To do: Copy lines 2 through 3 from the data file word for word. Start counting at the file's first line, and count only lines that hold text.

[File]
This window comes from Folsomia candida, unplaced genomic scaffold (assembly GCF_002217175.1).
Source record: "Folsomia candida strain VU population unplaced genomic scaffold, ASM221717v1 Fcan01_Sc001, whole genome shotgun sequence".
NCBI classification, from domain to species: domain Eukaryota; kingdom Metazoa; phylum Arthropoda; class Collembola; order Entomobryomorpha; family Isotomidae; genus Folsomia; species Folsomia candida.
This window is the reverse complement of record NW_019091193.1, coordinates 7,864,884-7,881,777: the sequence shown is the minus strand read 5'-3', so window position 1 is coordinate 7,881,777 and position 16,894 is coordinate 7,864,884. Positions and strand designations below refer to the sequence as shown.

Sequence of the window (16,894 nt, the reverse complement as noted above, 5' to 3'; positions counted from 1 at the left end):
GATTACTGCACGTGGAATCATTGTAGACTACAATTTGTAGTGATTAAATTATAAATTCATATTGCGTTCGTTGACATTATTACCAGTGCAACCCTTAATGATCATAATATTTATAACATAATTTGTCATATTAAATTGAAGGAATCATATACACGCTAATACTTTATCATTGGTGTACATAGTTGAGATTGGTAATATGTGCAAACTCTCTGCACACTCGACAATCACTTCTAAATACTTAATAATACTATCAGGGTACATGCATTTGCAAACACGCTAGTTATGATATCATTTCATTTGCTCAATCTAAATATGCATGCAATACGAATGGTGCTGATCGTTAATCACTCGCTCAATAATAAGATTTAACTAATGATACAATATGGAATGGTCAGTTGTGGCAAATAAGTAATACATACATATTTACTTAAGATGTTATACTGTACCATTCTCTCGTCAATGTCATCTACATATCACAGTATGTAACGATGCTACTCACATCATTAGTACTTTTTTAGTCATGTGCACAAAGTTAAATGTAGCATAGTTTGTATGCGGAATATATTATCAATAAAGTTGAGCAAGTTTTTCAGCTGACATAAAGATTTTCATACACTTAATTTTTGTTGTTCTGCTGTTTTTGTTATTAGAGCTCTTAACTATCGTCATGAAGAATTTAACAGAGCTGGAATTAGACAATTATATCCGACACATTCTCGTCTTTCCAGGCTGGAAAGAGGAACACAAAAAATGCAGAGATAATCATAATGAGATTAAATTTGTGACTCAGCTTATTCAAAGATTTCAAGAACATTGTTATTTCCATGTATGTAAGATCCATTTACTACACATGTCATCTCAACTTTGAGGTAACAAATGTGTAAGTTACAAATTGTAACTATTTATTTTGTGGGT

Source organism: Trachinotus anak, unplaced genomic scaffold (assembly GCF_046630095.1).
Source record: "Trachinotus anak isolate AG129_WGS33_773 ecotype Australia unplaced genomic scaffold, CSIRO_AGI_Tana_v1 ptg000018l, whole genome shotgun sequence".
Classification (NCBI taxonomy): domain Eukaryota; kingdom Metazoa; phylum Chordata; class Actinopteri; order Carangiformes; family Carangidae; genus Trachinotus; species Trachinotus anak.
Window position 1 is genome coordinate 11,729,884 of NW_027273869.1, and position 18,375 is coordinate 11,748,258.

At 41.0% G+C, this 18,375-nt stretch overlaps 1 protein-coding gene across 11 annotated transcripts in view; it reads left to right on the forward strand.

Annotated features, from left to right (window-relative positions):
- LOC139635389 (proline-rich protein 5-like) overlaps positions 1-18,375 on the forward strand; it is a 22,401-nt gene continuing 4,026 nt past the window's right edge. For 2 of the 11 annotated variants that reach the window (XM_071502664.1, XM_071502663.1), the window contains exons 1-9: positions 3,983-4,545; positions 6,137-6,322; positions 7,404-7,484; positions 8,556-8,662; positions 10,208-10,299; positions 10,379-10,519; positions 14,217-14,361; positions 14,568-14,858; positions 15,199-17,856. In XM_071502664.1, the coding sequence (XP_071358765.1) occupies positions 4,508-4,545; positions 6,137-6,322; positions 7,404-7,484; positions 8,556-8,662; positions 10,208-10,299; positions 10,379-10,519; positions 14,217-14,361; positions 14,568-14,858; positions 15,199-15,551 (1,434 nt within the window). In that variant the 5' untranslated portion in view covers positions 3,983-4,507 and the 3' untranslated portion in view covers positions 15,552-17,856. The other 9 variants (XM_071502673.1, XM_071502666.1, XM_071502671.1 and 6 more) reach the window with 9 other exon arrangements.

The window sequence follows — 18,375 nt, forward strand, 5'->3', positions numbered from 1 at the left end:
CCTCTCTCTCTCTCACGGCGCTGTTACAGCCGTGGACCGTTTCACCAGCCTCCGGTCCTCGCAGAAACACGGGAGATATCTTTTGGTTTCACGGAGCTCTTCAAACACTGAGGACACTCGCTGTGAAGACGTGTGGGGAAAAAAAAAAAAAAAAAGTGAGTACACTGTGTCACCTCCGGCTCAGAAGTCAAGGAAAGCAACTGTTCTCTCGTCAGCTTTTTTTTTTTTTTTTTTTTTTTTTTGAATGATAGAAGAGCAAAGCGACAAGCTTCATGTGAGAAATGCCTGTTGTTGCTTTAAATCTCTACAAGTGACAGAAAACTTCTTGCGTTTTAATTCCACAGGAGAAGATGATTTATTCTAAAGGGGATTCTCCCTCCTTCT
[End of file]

Source record: "Folsomia candida strain VU population unplaced genomic scaffold, ASM221717v1 Fcan01_Sc001, whole genome shotgun sequence".
NCBI classification, from domain to species: domain Eukaryota; kingdom Metazoa; phylum Arthropoda; class Collembola; order Entomobryomorpha; family Isotomidae; genus Folsomia; species Folsomia candida.